Saturday, May 10, 2014

anniversary in jaffa

Our anniversary is not a day for working, but for celebrating. So we headed out early in the morning and rented two bikes. It was our first experience with the Tel Aviv bike rental system, and it looked similar to the others we'd used (like Velibs in Paris), but as we found out later in the day, not so.
Like many things in Tel Aviv, the bike rental was a little more expensive than in other cities, so we planed on making half an hour hops from place to place, and return the bikes while we hung out. Our first hop was to breakfast closer to the beach on Ben Yehuda St. We ate on the patio of a nice little cafe and had a traditional Israeli breakfast, which involves many little things (which ended up being a food theme for the day, without us even planing it).

Our Anniversary Breakfast

After breakfast, we rented two more bikes and rode to Jaffa. We hadn't gone there yet and even though it's a different city, Tel Aviv and Jaffa are as close as conjoined twins. Jaffa is actually a much older city than Tel Aviv, with a history stretching back three millennia, and is mentioned in both the old and new testaments.

They have a rustic shopping district that we decided to find ourselves an anniversary present in. We had been talking about getting a Mezuzah as a souvenir from Israel and realized there was no better time. So we spent a while perusing the selections and made a decision. From there we made our way to the Jaffa Port to met up with Andrew's friend at his work.

When we got to Jaffa Port, the difference between all other cities' rental bikes and Tel Aviv's rental bikes became apparent to us. There is a special lock you must fully engage to return the bike. Well, one of the first bikes we returned before we went to breakfast must not have been 'fully' engaged, because we received an email telling us that it still hadn't been returned and we've been getting charged since. We didn't have phones, only wifi. We searched Jaffa Port for a wifi connection and finding one, went to the rental bike's website and began a labored process that ended with us finding out that it was a mixup on their side, and we would not be charged.

With that settled, we met up with Andrew's friend and got a tour of the news station he works at.

Jaffa Port

Jaffa's Lighthouse

Bird Buddy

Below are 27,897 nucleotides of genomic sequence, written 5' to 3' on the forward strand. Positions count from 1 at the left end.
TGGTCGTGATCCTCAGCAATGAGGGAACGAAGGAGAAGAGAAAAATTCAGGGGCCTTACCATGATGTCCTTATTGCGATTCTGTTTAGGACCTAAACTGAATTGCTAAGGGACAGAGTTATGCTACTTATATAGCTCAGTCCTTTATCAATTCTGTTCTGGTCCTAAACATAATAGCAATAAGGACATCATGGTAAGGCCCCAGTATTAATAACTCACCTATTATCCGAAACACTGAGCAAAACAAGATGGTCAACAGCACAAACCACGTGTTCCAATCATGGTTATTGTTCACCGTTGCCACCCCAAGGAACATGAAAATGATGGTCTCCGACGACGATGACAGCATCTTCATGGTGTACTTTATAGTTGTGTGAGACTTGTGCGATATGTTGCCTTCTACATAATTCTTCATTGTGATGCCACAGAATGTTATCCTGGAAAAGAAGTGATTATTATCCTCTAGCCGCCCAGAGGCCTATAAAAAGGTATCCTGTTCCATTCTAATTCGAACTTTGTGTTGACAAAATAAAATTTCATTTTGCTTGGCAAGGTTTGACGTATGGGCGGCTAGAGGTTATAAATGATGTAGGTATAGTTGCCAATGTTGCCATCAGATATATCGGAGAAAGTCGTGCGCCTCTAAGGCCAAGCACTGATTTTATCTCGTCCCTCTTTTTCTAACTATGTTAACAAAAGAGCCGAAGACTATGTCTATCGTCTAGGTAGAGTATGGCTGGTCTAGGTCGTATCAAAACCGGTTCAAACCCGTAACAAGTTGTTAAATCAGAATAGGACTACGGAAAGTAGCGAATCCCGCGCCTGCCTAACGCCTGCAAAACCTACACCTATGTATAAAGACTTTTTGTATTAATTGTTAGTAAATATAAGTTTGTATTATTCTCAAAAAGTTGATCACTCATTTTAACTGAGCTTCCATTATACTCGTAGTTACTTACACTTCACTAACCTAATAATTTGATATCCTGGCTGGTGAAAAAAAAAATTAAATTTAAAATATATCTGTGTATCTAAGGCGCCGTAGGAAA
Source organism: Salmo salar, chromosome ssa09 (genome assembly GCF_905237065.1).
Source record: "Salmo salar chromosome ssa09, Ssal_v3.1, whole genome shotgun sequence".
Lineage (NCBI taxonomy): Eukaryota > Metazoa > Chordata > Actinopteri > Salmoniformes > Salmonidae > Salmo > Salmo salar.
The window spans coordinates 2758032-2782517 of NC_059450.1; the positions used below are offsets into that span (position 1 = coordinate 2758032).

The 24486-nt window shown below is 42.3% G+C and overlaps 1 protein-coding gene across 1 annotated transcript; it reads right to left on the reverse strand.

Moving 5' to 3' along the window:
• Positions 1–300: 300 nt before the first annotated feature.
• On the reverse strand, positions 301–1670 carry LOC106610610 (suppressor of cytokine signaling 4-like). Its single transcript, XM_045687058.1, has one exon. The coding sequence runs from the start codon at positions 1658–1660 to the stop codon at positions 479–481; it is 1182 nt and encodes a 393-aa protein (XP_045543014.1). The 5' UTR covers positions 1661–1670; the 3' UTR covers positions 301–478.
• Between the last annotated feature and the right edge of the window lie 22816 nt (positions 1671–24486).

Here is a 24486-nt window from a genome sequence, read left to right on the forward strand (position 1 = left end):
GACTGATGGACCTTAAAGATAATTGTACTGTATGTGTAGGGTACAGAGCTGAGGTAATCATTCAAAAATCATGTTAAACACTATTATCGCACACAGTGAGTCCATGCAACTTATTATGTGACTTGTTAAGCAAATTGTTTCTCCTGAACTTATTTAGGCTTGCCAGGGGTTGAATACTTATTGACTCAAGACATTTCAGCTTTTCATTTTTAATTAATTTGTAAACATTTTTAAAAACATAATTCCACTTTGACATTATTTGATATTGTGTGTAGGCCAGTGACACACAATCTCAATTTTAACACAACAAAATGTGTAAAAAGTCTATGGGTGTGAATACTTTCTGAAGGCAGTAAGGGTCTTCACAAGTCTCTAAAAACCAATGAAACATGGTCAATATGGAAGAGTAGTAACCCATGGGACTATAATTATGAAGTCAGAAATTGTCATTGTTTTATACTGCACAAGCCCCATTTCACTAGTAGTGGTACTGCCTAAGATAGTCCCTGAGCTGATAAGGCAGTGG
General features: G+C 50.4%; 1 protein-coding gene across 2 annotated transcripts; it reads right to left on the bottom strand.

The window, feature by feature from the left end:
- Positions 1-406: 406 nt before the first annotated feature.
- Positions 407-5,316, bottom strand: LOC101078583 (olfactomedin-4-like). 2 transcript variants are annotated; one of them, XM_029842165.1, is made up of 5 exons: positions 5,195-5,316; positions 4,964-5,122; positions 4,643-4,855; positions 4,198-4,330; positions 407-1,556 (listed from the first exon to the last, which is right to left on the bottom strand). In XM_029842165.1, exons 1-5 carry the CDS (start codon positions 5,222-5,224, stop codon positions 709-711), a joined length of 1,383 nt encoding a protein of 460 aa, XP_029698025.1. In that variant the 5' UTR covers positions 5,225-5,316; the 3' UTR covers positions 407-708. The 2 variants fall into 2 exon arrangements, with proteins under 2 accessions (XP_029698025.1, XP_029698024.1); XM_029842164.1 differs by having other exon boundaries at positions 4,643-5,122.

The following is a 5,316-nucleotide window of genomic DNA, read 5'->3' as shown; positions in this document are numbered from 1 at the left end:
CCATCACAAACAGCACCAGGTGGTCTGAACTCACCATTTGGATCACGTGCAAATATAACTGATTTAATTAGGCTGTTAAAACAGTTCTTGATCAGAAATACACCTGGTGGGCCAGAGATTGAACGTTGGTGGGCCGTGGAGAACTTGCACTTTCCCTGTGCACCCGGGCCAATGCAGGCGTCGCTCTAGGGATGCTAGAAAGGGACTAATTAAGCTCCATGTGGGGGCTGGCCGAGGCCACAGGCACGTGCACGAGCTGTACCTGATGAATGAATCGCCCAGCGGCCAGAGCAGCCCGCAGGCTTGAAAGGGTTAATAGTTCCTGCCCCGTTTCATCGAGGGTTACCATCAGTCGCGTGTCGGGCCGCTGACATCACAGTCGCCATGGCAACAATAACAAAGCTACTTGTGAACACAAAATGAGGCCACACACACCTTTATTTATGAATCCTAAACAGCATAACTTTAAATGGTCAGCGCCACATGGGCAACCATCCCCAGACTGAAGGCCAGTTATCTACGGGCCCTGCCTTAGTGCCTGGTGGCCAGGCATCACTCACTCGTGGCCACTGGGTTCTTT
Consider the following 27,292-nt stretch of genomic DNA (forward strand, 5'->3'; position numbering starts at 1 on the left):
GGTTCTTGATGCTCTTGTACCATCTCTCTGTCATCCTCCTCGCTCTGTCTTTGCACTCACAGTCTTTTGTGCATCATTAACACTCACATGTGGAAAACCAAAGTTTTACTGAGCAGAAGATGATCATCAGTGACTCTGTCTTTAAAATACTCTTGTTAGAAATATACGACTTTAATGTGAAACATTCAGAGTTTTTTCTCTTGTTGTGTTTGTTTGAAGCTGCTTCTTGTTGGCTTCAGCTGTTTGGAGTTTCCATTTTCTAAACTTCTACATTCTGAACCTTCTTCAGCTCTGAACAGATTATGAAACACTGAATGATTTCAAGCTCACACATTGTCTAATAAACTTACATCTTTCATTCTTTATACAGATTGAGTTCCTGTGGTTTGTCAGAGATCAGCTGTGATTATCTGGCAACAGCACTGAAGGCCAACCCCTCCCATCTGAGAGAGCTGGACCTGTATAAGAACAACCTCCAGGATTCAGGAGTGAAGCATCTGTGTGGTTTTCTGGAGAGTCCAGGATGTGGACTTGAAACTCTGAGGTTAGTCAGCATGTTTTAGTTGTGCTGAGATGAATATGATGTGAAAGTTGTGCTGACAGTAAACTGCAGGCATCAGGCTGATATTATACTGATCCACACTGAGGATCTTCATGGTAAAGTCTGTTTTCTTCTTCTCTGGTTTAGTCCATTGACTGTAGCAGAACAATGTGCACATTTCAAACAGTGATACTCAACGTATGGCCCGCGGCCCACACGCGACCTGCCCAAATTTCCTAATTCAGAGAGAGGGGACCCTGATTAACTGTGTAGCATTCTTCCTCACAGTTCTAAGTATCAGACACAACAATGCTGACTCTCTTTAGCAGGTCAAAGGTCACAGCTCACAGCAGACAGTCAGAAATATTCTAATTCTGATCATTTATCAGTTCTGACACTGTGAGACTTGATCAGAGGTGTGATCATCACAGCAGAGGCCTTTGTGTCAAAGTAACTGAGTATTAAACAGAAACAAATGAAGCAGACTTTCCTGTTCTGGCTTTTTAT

Andrew and his friend at his friend's work in Tel Aviv

After the tour we went back to Jaffa Port for some drinks and dinner. While there, we were consumed by a orange stick wielding mob. It was some new Tae Bo thing were you could do dances and workouts with the orange sticks. There were enthusiastic instructors teaching everyone how to use them--how could we resist?

After some exercise, it was on to dinner at The Old Man and The Sea, a famous Jaffa restaurant. Like breakfast, it was many small things they piled onto your table until there was no room for anything else. And as soon as you finished something, they would take it and fill that gap on the table with something new. It's a place to come to hungry to, because you could eat yourself silly.

Orange Stick Workout

Hanging at the Port
Eating at The Old Man and the Sea
Maggie being angelic as always

Friday, May 9, 2014


When in Israel, you have to go to Jerusalem. Possibly the most fought over city in the world, the history behind this place is staggering. We had no idea what to expect as we took the bus from Tel Aviv to Jerusalem. The first thing we were struck by was how hilly of an area it is. You just keep going uphill from Tel Aviv and then you really hit the hills and you can see Jerusalem in the distance sitting atop the highest ground in the area.  After seeing this, it became quite obvious why this place is so sought after, it is very defensible.

We left the bus station and took the light rail to the old walled city. Going through the city we were surprised to see how different the city looked from Tel Aviv. Almost all of the buildings we made out of some sort of white sand stone that gave the city a very together feeling. We entered the old city through the Jaffa gate and starting wandering through the tight streets looking for the West Wall. Breaking through the tight press of buildings, the West Wall complex finally opened up in front of us.

Andrew's friend told him about a tour of the tunnels that had been excavated below the Western Wall complex. It sounded like a really neat experience, so we signed up for it and took the tour. We had no idea, but we were in Jerusalem on Jerusalem day, which celebrates Israel reclaiming the area during a war in the 70's. While we were waiting for the tour to start, there was a bomb threat at the Western Wall and we were locked in the tunnel where the tour started until they could verify that it wasn't a threat.

The tunnel next to the Western Wall where the tour started from.

The Western Wall below the surface and the original ground level in 0 AD.

Walking along the below ground tight corridors that follow the Western Wall.

The exit of the tour and the Israeli Military that escort you back to the Western Wall through the Muslim district.
After seeing the Western Wall we headed to the other major site in the old city, the Church of the Holy Sepulchre. It is the spot where supposedly Jesus was sacrificed and then buried. The Pope had been in Jerusalem the day before, so the approach to the Church was still filled with Papal Seal banners and pictures of the Pope.

Inside the Church of the Holy Sepulchre.

After walking around the old city for a bit we were ready for a break and headed back outside the walls. There was a park just on the other side that we found a shady spot in and sat down with a bottle of wine with a view of the Jerusalem city walls.